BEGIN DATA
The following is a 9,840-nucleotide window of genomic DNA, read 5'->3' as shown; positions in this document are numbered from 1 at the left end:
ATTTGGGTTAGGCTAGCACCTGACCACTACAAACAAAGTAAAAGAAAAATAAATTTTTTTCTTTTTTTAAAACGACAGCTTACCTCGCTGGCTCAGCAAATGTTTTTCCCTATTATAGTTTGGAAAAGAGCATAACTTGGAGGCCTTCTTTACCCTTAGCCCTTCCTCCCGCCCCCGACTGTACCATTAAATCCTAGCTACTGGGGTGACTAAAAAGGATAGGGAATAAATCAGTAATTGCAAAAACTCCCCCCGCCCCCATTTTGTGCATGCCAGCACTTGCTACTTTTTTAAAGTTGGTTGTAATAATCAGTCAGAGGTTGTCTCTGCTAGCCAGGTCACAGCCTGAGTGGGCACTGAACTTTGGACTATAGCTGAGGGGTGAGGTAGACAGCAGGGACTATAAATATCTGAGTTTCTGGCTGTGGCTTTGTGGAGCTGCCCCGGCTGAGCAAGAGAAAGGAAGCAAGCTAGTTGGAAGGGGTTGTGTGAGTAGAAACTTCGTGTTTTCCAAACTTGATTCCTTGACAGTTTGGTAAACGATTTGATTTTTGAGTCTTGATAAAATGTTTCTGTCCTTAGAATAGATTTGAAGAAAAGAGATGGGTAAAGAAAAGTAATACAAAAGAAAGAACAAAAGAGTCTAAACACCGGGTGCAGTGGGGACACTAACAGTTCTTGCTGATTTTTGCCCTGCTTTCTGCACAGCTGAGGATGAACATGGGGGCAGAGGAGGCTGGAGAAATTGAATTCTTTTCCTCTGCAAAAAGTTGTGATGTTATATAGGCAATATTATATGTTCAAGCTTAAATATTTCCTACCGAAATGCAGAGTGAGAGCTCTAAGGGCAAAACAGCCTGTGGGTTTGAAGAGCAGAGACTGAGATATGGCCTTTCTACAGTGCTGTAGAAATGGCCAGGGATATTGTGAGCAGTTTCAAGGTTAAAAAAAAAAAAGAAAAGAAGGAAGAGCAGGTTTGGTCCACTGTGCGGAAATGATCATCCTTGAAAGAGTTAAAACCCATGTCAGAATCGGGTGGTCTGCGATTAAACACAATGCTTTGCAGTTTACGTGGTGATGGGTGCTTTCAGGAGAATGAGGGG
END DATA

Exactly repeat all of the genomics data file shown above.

The following is a 9,840-nucleotide window of genomic DNA, read 5'->3' as shown; positions in this document are numbered from 1 at the left end:
ATTTGGGTTAGGCTAGCACCTGACCACTACAAACAAAGTAAAAGAAAAATAAATTTTTTTCTTTTTTTAAAACGACAGCTTACCTCGCTGGCTCAGCAAATGTTTTTCCCTATTATAGTTTGGAAAAGAGCATAACTTGGAGGCCTTCTTTACCCTTAGCCCTTCCTCCCGCCCCCGACTGTACCATTAAATCCTAGCTACTGGGGTGACTAAAAAGGATAGGGAATAAATCAGTAATTGCAAAAACTCCCCCCGCCCCCATTTTGTGCATGCCAGCACTTGCTACTTTTTTAAAGTTGGTTGTAATAATCAGTCAGAGGTTGTCTCTGCTAGCCAGGTCACAGCCTGAGTGGGCACTGAACTTTGGACTATAGCTGAGGGGTGAGGTAGACAGCAGGGACTATAAATATCTGAGTTTCTGGCTGTGGCTTTGTGGAGCTGCCCCGGCTGAGCAAGAGAAAGGAAGCAAGCTAGTTGGAAGGGGTTGTGTGAGTAGAAACTTCGTGTTTTCCAAACTTGATTCCTTGACAGTTTGGTAAACGATTTGATTTTTGAGTCTTGATAAAATGTTTCTGTCCTTAGAATAGATTTGAAGAAAAGAGATGGGTAAAGAAAAGTAATACAAAAGAAAGAACAAAAGAGTCTAAACACCGGGTGCAGTGGGGACACTAACAGTTCTTGCTGATTTTTGCCCTGCTTTCTGCACAGCTGAGGATGAACATGGGGGCAGAGGAGGCTGGAGAAATTGAATTCTTTTCCTCTGCAAAAAGTTGTGATGTTATATAGGCAATATTATATGTTCAAGCTTAAATATTTCCTACCGAAATGCAGAGTGAGAGCTCTAAGGGCAAAACAGCCTGTGGGTTTGAAGAGCAGAGACTGAGATATGGCCTTTCTACAGTGCTGTAGAAATGGCCAGGGATATTGTGAGCAGTTTCAAGGTTAAAAAAAAAAAAGAAAAGAAGGAAGAGCAGGTTTGGTCCACTGTGCGGAAATGATCATCCTTGAAAGAGTTAAAACCCATGTCAGAATCGGGTGGTCTGCGATTAAACACAATGCTTTGCAGTTTACGTGGTGATGGGTGCTTTCAGGAGAATGAGGGG